The choice of keeping, eliminating, hiding, or displaying hair on other body parts is also a subject of history that the exhibition addresses through the representation of nude bodies in visual arts and written testimonials. Hairiness is rare or even absent from historical paintings. The hairless body is synonymous with the antique and idealized body, while the hairy body is associated with masculinity or even triviality. Only enthusiasts of virile sports such as boxing and rugby, as well as erotic illustrations or medical engravings, show individuals covered in hair.

Around 1910-1920, when women’s bodies were exposed, advertisements in magazines touted the benefits of hair removal creams and more efficient razors to eliminate them. In 1972, actor Burt Reynolds posed naked, hairy body for Cosmopolitan magazine, but fifty years later, an abundance of hair is no longer in fashion. Since 2001, athletes being photographed naked for calendars like Les Dieux du Stade (The Gods of the Stadium) have had rigorously controlled hairiness.

Hair styling is an intimate act. Moreover, a well-born lady could not show herself in public with her hair down. A painting by Franz-Xaver Winterhalter, dated 1864, depicting Empress Sissi in a robe and with her hair untied, was strictly reserved for Franz Joseph’s private cabinet. Louis XIV, who became bald at a very young age, adopted the so-called ‘bright hair’ wig, which he then imposed on the court. In the 20th century, Andy Warhol had the same misfortune: the wig he wore to hide his baldness became an icon of the artist.

Nowadays, hairpieces and wigs are used in high fashion, during runway shows, or, of course, to compensate for hair loss. The natural hair colors and their symbolism are studied, along with what they convey. Blonde is said to be the color of women and childhood. Red hair is attributed to sultry women, witches, and famous stage women. As for black hair, it would betray the temperament of browns and brunettes. Artificial colors are not forgotten, from the experimental colorations of the 19th century to the more certain dyes from the 1920s. The show also spotlights the work of the hairdresser Alexis Ferrer who creates digital prints on natural human hair.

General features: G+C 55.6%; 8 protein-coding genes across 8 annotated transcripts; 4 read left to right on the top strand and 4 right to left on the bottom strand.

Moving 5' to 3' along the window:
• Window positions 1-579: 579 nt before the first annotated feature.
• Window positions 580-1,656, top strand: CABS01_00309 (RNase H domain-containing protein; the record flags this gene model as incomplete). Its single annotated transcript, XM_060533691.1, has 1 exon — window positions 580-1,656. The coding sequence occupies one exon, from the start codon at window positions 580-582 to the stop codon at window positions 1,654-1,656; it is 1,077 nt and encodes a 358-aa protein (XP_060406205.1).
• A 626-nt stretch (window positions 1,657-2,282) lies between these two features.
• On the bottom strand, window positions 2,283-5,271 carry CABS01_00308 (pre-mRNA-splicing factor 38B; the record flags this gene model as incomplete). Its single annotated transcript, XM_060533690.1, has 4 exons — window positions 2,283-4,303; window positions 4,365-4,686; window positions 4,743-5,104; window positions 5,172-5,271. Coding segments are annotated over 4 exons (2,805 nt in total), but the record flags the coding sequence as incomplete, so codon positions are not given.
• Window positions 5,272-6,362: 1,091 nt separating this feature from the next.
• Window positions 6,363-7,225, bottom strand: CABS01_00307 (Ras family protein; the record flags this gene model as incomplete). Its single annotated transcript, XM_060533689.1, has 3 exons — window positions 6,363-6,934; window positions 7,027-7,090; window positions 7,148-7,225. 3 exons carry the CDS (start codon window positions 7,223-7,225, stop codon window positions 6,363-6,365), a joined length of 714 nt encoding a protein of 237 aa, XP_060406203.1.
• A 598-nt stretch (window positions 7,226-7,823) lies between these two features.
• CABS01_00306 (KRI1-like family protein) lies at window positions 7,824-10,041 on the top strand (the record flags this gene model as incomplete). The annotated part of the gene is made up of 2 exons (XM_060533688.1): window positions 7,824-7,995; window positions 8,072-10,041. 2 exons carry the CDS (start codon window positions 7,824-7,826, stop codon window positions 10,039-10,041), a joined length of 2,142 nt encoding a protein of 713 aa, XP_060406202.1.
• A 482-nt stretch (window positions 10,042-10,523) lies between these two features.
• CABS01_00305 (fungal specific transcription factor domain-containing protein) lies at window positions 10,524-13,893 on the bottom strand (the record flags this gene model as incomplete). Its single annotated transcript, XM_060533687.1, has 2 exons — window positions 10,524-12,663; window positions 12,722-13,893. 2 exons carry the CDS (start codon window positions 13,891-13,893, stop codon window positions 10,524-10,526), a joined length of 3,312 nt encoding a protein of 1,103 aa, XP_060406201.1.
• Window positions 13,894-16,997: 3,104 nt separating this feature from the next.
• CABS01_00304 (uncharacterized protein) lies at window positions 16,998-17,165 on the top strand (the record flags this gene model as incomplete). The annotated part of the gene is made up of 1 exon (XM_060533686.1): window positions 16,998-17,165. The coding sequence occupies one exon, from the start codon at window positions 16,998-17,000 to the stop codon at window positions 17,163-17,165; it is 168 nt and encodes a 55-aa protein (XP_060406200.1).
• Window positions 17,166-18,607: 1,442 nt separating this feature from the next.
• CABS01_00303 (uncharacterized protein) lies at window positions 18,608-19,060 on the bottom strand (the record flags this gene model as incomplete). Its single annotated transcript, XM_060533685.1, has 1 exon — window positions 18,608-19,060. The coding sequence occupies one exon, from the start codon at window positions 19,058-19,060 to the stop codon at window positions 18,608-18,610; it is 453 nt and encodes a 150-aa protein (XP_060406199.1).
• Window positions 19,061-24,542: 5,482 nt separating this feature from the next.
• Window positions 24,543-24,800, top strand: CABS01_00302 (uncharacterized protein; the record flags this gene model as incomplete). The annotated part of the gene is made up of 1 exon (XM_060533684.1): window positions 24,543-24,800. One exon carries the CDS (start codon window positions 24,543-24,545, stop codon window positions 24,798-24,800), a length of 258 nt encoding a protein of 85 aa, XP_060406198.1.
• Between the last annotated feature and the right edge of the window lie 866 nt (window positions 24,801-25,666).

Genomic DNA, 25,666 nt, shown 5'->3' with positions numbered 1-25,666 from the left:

The exhibition also reveals the different hair professions: barbers, barber-surgeons, hair stylists, wigmakers, ladies’ hairdressers, etc., through archival documents and a host of small objects: signs, tools, various products, and the astonishing perming machines and dryers of the 1920s. In 1945, the creation of haute coiffure elevated the profession to the rank of an artistic discipline and a French savoir-faire. 20th-century hairdressing is marked by Guillaume, Antoine, Rosy, and Maria Carita, Alexandre de Paris styling princesses, and celebrities. Nowadays, outstanding hairstyling is mainly expressed during the fashion shows of prestigious fashion houses. Sam McKnight, Nicolas Jurnjack, and Charlie Le Mindu were invited to the exhibition to create extraordinary hairstyles for top models and show business personalities.

Finally, a special focus evoked the iconic hairstyles of the 20th and 21st centuries: the 1900 chignon, the 1920s garçonne haircut, the 1930s permed and notched hair, the 1960s pixie and sauerkraut, the 1970s long hair, the 1980s voluminous hairstyles, the 1990s gradations and blond streaks, not to mention afro-textured hair.

The arrangement of hair in a particular form can reveal the belonging to a group and manifest a political and cultural expression in opposition to society and the established order. More ideological than aesthetic, the punks’ Iroquois crest, the grunge’s neglected hair or the skinheads’ shaved heads reflect iconic moments of hair creativities. Wearing the hair of another, known or unknown, has an eerie dimension, and this superstition seems well-entrenched.

Despite these apprehensions, some creators transcend this familiar material into fashion objects. This is the case with contemporary designers such as Martin Margiela, Josephus Thimister, and Jeanne Vicerial. The question of identity, treated lightly or more deeply, is often at the heart of the reasoning, whether the hair is real or fake.